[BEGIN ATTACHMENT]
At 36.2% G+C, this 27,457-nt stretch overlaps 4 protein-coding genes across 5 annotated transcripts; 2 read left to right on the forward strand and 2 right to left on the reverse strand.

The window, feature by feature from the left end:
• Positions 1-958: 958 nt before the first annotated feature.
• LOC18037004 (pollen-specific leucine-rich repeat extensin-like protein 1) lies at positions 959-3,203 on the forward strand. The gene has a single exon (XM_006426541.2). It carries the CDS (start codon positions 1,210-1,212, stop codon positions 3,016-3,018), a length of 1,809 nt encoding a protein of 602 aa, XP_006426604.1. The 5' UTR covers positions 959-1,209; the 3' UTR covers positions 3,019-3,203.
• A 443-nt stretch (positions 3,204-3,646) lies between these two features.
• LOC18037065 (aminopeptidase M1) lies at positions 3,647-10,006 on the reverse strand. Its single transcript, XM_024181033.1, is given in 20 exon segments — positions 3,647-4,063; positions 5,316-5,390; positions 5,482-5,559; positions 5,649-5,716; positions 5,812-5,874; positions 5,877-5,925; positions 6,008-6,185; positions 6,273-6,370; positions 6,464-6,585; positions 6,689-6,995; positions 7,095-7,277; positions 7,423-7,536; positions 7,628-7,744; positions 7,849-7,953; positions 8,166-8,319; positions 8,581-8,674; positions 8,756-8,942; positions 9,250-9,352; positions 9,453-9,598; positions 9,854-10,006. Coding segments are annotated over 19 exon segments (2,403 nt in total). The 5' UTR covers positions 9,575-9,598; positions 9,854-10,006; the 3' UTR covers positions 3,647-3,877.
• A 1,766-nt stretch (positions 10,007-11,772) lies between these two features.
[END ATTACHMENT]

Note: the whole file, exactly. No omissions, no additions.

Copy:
At 36.2% G+C, this 27,457-nt stretch overlaps 4 protein-coding genes across 5 annotated transcripts; 2 read left to right on the forward strand and 2 right to left on the reverse strand.

The window, feature by feature from the left end:
• Positions 1-958: 958 nt before the first annotated feature.
• LOC18037004 (pollen-specific leucine-rich repeat extensin-like protein 1) lies at positions 959-3,203 on the forward strand. The gene has a single exon (XM_006426541.2). It carries the CDS (start codon positions 1,210-1,212, stop codon positions 3,016-3,018), a length of 1,809 nt encoding a protein of 602 aa, XP_006426604.1. The 5' UTR covers positions 959-1,209; the 3' UTR covers positions 3,019-3,203.
• A 443-nt stretch (positions 3,204-3,646) lies between these two features.
• LOC18037065 (aminopeptidase M1) lies at positions 3,647-10,006 on the reverse strand. Its single transcript, XM_024181033.1, is given in 20 exon segments — positions 3,647-4,063; positions 5,316-5,390; positions 5,482-5,559; positions 5,649-5,716; positions 5,812-5,874; positions 5,877-5,925; positions 6,008-6,185; positions 6,273-6,370; positions 6,464-6,585; positions 6,689-6,995; positions 7,095-7,277; positions 7,423-7,536; positions 7,628-7,744; positions 7,849-7,953; positions 8,166-8,319; positions 8,581-8,674; positions 8,756-8,942; positions 9,250-9,352; positions 9,453-9,598; positions 9,854-10,006. Coding segments are annotated over 19 exon segments (2,403 nt in total). The 5' UTR covers positions 9,575-9,598; positions 9,854-10,006; the 3' UTR covers positions 3,647-3,877.
• A 1,766-nt stretch (positions 10,007-11,772) lies between these two features.